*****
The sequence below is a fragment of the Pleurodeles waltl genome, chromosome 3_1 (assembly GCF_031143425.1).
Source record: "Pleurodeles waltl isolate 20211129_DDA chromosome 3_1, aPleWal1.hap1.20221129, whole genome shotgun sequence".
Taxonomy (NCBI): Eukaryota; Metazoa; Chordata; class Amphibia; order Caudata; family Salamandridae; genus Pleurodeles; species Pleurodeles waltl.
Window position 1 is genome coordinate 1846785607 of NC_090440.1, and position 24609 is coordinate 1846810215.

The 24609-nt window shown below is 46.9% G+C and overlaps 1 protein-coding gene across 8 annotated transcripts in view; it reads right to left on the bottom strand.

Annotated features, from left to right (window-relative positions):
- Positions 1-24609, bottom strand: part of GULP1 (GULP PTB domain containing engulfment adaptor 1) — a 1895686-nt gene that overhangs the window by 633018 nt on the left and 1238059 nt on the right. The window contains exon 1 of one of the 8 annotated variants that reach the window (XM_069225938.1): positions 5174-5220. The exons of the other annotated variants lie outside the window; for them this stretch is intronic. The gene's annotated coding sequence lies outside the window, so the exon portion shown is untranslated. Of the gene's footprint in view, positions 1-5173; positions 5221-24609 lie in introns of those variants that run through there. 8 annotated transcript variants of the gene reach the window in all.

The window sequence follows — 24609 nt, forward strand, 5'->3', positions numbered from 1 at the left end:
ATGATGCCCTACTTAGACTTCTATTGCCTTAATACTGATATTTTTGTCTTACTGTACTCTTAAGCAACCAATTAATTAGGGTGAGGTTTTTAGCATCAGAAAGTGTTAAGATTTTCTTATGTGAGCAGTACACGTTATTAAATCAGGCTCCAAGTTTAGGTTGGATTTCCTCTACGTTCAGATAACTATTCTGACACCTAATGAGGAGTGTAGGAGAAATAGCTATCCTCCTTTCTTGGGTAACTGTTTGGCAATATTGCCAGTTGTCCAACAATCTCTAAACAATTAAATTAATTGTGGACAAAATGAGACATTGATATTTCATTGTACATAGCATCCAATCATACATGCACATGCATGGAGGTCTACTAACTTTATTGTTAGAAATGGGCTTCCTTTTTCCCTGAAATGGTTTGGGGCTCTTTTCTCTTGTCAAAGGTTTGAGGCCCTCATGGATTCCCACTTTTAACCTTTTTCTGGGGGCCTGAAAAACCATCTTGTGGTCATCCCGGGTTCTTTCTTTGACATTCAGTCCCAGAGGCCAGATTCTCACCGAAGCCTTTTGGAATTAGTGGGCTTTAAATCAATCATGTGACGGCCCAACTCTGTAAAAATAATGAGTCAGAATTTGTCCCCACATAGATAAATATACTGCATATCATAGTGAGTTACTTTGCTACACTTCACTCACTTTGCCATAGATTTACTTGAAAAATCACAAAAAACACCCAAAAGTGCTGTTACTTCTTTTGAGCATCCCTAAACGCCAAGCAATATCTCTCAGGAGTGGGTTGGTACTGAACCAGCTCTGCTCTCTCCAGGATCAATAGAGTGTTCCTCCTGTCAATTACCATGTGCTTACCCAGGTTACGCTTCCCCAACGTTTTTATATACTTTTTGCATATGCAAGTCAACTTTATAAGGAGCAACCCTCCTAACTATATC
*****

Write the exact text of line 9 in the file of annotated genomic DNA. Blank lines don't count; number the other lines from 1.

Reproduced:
ATGATGCCCTACTTAGACTTCTATTGCCTTAATACTGATATTTTTGTCTTACTGTACTCTTAAGCAACCAATTAATTAGGGTGAGGTTTTTAGCATCAGAAAGTGTTAAGATTTTCTTATGTGAGCAGTACACGTTATTAAATCAGGCTCCAAGTTTAGGTTGGATTTCCTCTACGTTCAGATAACTATTCTGACACCTAATGAGGAGTGTAGGAGAAATAGCTATCCTCCTTTCTTGGGTAACTGTTTGGCAATATTGCCAGTTGTCCAACAATCTCTAAACAATTAAATTAATTGTGGACAAAATGAGACATTGATATTTCATTGTACATAGCATCCAATCATACATGCACATGCATGGAGGTCTACTAACTTTATTGTTAGAAATGGGCTTCCTTTTTCCCTGAAATGGTTTGGGGCTCTTTTCTCTTGTCAAAGGTTTGAGGCCCTCATGGATTCCCACTTTTAACCTTTTTCTGGGGGCCTGAAAAACCATCTTGTGGTCATCCCGGGTTCTTTCTTTGACATTCAGTCCCAGAGGCCAGATTCTCACCGAAGCCTTTTGGAATTAGTGGGCTTTAAATCAATCATGTGACGGCCCAACTCTGTAAAAATAATGAGTCAGAATTTGTCCCCACATAGATAAATATACTGCATATCATAGTGAGTTACTTTGCTACACTTCACTCACTTTGCCATAGATTTACTTGAAAAATCACAAAAAACACCCAAAAGTGCTGTTACTTCTTTTGAGCATCCCTAAACGCCAAGCAATATCTCTCAGGAGTGGGTTGGTACTGAACCAGCTCTGCTCTCTCCAGGATCAATAGAGTGTTCCTCCTGTCAATTACCATGTGCTTACCCAGGTTACGCTTCCCCAACGTTTTTATATACTTTTTGCATATGCAAGTCAACTTTATAAGGAGCAACCCTCCTAACTATATC